We’ve learned a new word. Teaching proper netiquette, the do’s and don’ts of online communication, can help students better understand what is socially acceptable when they are online for personal or professional purposes. Encourage your learners to consider how an outsider, perhaps a future employer, would view their media sites.
Help students understand that what they write and post on social media platforms, things like Facebook, Twitter, Instagram, Snapchat, are public, are permanent, and can have a long-term effect. (And middle school teachers, this applies to many of your students as well, since they may already be experienced social media users.) Nowadays, future employers, co-workers, college admissions officers, and faculty can and often do check out an applicant’s or individual’s online presence.
Tell your students to choose a long-term email address they can use for college and employment applications, resumes, and scholarship opportunities. Encourage them to leave out nicknames or anything inappropriate. Ask them, "Will this email address make a good impression?" A professional email address doesn’t always have to be a full name. Some suggestions might be a combination of first name, last name, and/or initials.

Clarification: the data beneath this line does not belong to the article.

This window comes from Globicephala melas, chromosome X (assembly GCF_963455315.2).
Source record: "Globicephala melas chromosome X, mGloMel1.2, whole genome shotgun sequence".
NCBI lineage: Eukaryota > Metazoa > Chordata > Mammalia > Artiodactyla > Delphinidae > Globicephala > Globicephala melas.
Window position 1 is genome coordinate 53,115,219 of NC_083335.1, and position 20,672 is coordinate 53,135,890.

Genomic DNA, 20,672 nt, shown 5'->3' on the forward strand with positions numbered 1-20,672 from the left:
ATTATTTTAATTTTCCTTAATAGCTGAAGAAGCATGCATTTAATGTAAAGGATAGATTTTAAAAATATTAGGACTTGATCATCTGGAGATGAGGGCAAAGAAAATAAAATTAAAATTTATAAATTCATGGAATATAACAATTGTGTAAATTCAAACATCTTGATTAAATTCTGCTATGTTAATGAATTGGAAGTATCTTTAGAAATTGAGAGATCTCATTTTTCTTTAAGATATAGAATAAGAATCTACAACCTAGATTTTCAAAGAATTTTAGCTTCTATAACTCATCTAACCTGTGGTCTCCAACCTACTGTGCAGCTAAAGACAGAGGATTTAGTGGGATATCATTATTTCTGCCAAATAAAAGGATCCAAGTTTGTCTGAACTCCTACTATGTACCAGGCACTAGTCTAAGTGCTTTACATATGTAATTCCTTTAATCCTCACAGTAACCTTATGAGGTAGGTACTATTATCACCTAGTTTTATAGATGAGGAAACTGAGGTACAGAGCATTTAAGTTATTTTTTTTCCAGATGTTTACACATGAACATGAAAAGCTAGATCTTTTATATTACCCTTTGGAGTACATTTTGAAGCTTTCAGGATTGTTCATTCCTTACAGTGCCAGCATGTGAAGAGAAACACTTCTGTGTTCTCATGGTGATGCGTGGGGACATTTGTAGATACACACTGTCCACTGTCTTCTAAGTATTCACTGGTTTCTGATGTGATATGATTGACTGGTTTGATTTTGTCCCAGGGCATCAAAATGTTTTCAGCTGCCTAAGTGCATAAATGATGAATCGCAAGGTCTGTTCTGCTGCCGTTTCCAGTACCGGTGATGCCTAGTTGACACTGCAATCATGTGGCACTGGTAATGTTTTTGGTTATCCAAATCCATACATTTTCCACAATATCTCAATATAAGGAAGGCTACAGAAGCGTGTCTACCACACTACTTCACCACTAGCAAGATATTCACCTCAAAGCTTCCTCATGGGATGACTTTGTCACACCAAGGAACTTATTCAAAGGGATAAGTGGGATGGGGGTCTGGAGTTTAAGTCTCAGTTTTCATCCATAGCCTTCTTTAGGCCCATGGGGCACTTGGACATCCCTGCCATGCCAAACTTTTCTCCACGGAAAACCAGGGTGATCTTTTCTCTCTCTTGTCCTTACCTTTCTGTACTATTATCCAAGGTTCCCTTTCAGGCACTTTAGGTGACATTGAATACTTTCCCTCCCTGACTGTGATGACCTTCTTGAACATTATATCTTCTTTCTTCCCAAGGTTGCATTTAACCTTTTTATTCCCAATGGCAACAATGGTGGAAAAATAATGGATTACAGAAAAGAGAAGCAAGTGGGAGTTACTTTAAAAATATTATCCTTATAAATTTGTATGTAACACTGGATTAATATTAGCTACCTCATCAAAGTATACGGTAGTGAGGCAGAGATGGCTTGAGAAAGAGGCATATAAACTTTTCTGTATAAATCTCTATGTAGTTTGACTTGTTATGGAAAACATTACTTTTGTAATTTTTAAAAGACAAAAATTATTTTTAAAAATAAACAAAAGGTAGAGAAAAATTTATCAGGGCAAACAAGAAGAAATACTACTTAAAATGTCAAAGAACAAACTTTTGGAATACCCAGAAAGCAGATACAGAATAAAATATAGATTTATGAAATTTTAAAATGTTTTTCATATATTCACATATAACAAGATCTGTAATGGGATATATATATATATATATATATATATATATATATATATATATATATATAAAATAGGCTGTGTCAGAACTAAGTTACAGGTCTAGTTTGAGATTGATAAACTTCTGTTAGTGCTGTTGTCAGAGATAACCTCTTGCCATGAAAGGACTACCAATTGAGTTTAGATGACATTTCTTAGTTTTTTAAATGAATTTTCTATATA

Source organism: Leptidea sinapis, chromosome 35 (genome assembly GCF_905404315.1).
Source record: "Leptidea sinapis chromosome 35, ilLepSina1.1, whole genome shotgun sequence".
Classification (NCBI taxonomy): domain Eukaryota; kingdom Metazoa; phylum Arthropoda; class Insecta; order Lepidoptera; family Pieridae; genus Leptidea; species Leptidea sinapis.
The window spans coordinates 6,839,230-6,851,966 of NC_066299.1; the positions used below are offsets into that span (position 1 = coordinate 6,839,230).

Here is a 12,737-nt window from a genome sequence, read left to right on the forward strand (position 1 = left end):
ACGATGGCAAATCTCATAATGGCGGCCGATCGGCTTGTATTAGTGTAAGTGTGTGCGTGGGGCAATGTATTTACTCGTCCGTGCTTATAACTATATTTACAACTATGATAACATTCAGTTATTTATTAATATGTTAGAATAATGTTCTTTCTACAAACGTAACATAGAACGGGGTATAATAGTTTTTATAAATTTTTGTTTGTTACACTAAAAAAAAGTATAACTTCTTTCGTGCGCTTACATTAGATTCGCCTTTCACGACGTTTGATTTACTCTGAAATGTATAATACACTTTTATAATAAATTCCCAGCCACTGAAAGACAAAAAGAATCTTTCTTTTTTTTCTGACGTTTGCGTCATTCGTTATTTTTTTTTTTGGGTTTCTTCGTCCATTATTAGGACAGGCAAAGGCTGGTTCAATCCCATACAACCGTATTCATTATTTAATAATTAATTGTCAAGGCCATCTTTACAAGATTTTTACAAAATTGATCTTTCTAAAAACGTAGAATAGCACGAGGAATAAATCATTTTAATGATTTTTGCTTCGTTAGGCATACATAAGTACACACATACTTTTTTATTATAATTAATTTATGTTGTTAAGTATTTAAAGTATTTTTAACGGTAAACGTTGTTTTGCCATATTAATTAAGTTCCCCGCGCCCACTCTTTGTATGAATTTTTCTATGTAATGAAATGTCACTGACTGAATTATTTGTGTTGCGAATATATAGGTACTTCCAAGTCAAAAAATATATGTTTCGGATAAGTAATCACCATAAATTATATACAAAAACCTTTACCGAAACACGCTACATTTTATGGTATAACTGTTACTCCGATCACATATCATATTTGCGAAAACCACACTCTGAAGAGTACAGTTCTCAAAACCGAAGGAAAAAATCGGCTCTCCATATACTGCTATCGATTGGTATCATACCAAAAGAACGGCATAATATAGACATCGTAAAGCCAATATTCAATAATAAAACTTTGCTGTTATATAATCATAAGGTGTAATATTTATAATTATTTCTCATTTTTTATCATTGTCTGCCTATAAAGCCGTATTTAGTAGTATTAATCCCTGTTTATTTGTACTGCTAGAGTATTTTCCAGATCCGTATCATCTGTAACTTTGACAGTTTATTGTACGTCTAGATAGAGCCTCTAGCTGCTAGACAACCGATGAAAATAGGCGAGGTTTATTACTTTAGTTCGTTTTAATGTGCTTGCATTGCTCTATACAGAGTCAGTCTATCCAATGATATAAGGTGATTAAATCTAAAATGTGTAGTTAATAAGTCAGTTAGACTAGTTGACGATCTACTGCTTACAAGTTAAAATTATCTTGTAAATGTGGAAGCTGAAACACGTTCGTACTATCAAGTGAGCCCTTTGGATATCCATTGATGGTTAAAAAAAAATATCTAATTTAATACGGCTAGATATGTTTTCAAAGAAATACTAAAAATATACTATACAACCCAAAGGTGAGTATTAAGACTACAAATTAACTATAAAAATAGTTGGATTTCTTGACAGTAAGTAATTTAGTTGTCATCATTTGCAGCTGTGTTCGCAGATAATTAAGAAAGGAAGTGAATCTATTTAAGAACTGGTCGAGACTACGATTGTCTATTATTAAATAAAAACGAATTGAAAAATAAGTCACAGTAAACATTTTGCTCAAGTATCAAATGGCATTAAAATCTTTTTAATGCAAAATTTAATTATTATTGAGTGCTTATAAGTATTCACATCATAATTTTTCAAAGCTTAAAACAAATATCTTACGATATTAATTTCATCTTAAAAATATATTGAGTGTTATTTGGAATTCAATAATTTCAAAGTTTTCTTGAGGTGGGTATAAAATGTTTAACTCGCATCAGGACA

Be sure to share the Top 20 Social Networking Etiquette Tips for Teens with your students. By teaching netiquette rules for working online, you can promote online and real world best practice: Be kind and courteous and treat others as they want to be treated.
- “Netiquette,” Instructional Resources
- “Digital Citizenship and ‘Netiquette’: A Teacher’s Guide,” Maryville University
- “10 Netiquette Rules to Maintain a Good Online Reputation,” Norton